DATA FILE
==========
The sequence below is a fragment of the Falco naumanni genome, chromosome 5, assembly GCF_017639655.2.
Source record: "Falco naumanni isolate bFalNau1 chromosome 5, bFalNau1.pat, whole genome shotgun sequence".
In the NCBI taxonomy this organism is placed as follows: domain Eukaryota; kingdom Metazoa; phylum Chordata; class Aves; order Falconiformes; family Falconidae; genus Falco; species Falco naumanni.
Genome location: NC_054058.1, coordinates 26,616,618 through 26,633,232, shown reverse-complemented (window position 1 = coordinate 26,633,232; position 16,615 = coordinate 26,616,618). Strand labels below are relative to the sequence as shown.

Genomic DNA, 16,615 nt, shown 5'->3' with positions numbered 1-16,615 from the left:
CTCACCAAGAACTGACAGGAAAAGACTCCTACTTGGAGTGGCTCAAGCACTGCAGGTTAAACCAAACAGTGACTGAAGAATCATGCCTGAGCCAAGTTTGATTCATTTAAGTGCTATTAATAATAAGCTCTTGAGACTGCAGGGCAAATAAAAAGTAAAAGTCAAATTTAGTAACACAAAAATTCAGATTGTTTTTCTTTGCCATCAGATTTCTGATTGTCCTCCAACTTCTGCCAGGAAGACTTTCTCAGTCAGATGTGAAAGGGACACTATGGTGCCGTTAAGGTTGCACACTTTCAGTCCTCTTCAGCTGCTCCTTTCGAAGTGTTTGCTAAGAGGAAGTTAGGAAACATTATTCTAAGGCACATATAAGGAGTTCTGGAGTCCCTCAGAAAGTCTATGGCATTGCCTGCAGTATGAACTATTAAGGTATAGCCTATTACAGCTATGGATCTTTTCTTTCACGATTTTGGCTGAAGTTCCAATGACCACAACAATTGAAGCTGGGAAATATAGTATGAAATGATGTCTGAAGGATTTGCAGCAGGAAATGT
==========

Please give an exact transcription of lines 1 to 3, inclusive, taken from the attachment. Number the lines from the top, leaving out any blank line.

The sequence below is a fragment of the Falco naumanni genome, chromosome 5, assembly GCF_017639655.2.
Source record: "Falco naumanni isolate bFalNau1 chromosome 5, bFalNau1.pat, whole genome shotgun sequence".
In the NCBI taxonomy this organism is placed as follows: domain Eukaryota; kingdom Metazoa; phylum Chordata; class Aves; order Falconiformes; family Falconidae; genus Falco; species Falco naumanni.